The United States Justice Department has opposed efforts by media organisations to unseal the affidavit that backed the search warrant for former President Donald Trump’s Mar-a-Lago home, saying the document contains sensitive material.
In a court filing, prosecutors said on Monday that they will not oppose the release of other sealed documents tied to the recent search of Trump’s Florida estate, such as cover sheets and the government’s motion to seal.
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But releasing the affidavit itself could harm the ongoing investigation, the department said.
“If disclosed, the affidavit would serve as a roadmap to the government’s ongoing investigation, providing specific details about its direction and likely course, in a manner that is highly likely to compromise future investigative steps,” prosecutors wrote in their filing.
The government’s opposition came in response to court filings by several news organisations, including The Associated Press news agency, seeking to unseal the underlying affidavit the Justice Department submitted when it asked for the warrant to search Trump’s estate earlier this month.
Trump’s Republican allies in recent days have ramped up their calls for Attorney General Merrick Garland to unseal the document.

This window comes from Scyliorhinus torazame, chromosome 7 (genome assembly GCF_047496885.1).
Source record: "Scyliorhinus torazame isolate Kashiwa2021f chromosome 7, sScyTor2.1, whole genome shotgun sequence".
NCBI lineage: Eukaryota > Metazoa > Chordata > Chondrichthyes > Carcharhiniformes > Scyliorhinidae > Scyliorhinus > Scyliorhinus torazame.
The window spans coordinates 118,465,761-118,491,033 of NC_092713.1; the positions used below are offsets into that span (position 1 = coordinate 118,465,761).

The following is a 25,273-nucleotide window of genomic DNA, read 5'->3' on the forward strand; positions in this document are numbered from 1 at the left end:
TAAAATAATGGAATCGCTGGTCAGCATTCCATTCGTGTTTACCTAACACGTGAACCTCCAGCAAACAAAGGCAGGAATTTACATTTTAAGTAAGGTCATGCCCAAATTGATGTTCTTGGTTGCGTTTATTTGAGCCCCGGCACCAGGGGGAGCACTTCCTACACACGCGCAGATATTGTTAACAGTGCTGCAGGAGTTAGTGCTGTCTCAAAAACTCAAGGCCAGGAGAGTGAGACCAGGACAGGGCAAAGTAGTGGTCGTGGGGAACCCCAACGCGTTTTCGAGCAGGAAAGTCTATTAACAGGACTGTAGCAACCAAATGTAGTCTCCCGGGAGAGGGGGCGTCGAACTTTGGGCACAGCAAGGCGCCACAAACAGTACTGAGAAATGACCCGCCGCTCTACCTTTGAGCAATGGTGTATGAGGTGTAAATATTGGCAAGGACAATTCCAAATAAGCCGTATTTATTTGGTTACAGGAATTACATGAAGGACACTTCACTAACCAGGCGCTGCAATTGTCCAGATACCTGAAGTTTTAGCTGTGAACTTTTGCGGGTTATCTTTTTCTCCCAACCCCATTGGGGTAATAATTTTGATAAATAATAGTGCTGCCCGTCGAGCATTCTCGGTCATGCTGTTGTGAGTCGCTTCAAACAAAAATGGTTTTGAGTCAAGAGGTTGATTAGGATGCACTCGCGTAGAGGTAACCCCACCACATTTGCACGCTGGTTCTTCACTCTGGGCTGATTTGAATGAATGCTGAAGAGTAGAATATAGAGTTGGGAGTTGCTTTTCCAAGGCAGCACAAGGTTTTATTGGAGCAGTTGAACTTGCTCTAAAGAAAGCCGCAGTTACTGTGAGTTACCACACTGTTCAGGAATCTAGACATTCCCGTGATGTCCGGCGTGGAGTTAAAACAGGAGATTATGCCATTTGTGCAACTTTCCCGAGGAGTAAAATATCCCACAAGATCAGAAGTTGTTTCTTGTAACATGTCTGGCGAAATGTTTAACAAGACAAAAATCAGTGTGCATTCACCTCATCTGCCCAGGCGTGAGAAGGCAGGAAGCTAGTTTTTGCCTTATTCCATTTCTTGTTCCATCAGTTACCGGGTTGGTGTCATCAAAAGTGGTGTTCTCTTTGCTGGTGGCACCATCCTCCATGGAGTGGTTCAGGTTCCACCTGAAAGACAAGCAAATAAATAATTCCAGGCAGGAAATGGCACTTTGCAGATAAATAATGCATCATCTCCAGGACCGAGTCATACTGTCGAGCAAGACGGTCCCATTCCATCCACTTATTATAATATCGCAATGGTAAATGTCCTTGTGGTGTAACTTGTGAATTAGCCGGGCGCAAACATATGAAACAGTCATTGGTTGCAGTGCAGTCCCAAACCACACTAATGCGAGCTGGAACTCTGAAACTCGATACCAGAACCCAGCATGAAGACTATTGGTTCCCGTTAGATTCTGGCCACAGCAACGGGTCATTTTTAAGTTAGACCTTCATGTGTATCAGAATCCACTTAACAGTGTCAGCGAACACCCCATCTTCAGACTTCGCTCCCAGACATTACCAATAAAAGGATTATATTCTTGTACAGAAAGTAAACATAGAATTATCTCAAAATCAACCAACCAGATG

It would reveal the evidence that prosecutors showed to demonstrate they had probable cause to believe crimes were committed at Trump’s home — the standard they had to meet to secure the search warrant.
A property receipt unsealed on Friday showed the FBI seized 11 sets of classified documents from Mar-a-Lago, with some marked not only top secret but also “sensitive compartmented information”, a special category meant to protect the nation’s most important secrets that if revealed publicly could cause “exceptionally grave” damage to US interests.
The court records did not provide specific details about information the documents might contain.
The search warrant, also unsealed on Friday, said federal agents were investigating potential violations of three different federal laws, including one that governs gathering, transmitting or losing defence information under the Espionage Act.
The other statutes address the concealment, mutilation or removal of records and the destruction, alteration or falsification of records in federal investigations.
The Justice Department acknowledged on Monday that its ongoing criminal investigation “implicates highly classified material”.
It said in its court filing that making the affidavit public would “cause significant and irreparable damage” to its probe.
The document, the prosecutors said, details “highly sensitive information about witnesses”, including people who have been interviewed by the government, and contains confidential grand jury information.